The Cambridges visit concentration camp & local treats #RoyalVisitPoland

The Duke and Duchess of Cambridge today visited the Polish city of Gdansk as their European tour continues, with stops at a concentration camp, the Shakespeare theatre and the museum for the European Solidarity Movement for William and Kate.

William and Catherine visited Stutthof concentration camp, and tried local food and liqueur in Gdansk, during their second day in Poland (Kensington Palace)

Today’s engagements began with a somber visit to Stutthof Concentration Camp. The camp was the first German death camp to be established outside German borders in 1939, and was amongst the last of the camps to be liberated at the end of the Second World War. It is estimated that of the camp’s 110,000 inmates, some 65,000 died, either due to execution or the appalling living conditions.

William and Catherine toured the site, which has exhibits portraying the conditions in which the inmates lived. They were accompanied on their walk by Piotr Tarnowski, Director of Stutthof Museum.

The Duke and Duchess then met with former prisoners of the camp and spoke with them about their experiences; Zigi Shipper and Manfred Goldberg were reunited today, meeting for the first time since leaving the camp. William and Kate then paid their respects at the Star of David memorial, which commemorates the 28,000 Jews who died at Stutthof, as well as the Jewish people who lost their lives in the Holocaust.  As the couple viewed the memorial, Jewish survivors of the camp, Zigi and Manfred, said prayers.


Before departing, William and Catherine signed the museum’s visitor book.

Zigi Shipper (back) and Manfred Goldberg (front) join Prince William, Duke of Cambridge and Catherine, Duchess of Cambridge, during their visit to Stutthoff Concentration Camp in Poland. Picture by Andrew Parsons / i-Images

After the morning’s solemn engagement, William and Kate then visited a traditional Polish market in the town centre of Gdansk. Huge crowds were waiting in the market square to greet the couple, who have received a very warm welcome from the Polish people.

During their visit to the market, the Duke and Duchess sampled some local delicacies, including famous Polish pierogi (stuffed dumplings) as well as Goldwasser, a traditional liqueur which contains flakes of gold – a drink suitable for royalty! They also watched a demonstration of amber processing; Gdansk is famous for the production of this gemstone.

The Duke and Duchess of Cambridge watch a demonstration of amber processing, (Kensington Palace)

It was revealed today that Catherine received an amber necklace as an official gift, reflecting the stone’s importance in Poland, while William was gifted amber cufflinks. The Duchess was already wearing milk amber jewellery – head over to our sister site, Replicate Royalty, for information on Kate’s outfit.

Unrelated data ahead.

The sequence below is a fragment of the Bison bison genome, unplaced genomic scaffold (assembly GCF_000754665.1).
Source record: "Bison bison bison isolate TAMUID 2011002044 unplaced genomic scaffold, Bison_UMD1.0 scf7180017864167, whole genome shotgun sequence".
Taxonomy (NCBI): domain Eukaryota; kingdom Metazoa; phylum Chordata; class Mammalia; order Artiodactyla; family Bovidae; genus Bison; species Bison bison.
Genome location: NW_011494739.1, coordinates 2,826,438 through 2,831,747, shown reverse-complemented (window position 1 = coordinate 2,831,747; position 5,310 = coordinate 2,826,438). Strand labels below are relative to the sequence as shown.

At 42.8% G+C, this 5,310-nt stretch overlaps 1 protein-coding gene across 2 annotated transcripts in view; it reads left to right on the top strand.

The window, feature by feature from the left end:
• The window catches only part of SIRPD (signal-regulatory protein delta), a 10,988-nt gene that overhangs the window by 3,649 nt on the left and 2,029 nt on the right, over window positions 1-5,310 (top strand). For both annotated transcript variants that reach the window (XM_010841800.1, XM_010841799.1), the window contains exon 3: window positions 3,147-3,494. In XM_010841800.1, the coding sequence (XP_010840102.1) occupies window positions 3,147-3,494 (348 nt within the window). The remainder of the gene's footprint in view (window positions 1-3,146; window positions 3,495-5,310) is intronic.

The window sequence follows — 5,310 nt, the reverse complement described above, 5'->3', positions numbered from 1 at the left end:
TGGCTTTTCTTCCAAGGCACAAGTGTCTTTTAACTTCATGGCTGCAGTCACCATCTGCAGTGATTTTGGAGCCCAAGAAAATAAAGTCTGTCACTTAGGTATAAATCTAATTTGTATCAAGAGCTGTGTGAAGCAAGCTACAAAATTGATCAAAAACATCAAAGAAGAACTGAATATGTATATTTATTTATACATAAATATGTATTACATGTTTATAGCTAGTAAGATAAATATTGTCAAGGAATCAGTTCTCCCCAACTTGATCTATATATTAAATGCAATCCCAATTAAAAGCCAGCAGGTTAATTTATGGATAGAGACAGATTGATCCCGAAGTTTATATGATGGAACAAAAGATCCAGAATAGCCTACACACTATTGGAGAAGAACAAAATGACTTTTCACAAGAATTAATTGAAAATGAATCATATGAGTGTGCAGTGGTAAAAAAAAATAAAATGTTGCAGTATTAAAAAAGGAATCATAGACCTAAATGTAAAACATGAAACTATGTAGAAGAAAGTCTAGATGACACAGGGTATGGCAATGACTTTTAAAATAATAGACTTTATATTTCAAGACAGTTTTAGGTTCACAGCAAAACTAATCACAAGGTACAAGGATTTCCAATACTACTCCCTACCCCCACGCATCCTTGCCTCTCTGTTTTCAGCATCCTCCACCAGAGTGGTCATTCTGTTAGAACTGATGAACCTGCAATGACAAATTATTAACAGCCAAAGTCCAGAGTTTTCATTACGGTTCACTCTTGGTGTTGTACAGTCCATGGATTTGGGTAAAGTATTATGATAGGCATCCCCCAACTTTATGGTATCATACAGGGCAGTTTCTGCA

The gathered crowds were treated to traditional music by Cappella Gedanensis, a famous Polish musical group. In the square, William and Kate also spoke with some British soldiers, who belong to the Light Dragoons.

The next stop was the Shakespeare theatre in Gdansk. The theatre was established in 2014 and reflects Gdansk’s history as a popular destination for travelling English actors in the 17th Century, due to the city’s large English-speaking community. William’s father, Prince Charles, is patron of the theatre. The royal duo were invited to watch a special performance, before attending a reception with key figures from the Polish arts and media.

William and Catherine then ended the day with a tour of the European Solidarity Centre and Museum, which is based in the city’s shipyards, and commemorates the location where the anti-Communist movement was founded in the 1980s. The royal couple were accompanied by Lech Walesa, who served as President of Poland between 1990 and 1995, becoming the first freely-elected leader in over 60 years. Walesa also co-founded the Solidarity movement.

Touring the museum, the couple learnt how democracy flourished after the Communist regime lost its grip on Poland. A key feature of the centre is its solidarity wall, which is covered in messages by people from all over the world. William and Catherine then added their own cards to the wall, each placing a single rose, white for Kate and red for William, at the shipyard’s monument to Fallen Shipyard Workers.  This memorial represents the 42 people who died during 1970, when the Communist regime suppressed a shipyard strike.

This evening, The Duke and Duchess of Cambridge will spend their final night in Warsaw, before they depart for Germany tomorrow.

William and Catherine add their personal messages to the wall of solidarity in the European Solidarity Centre, Gdansk (Kensington Palace)

The Duke and Duchess lay roses at a memorial for the victims of the 1970 suppression of a shipyard strike. (Kensington Palace)

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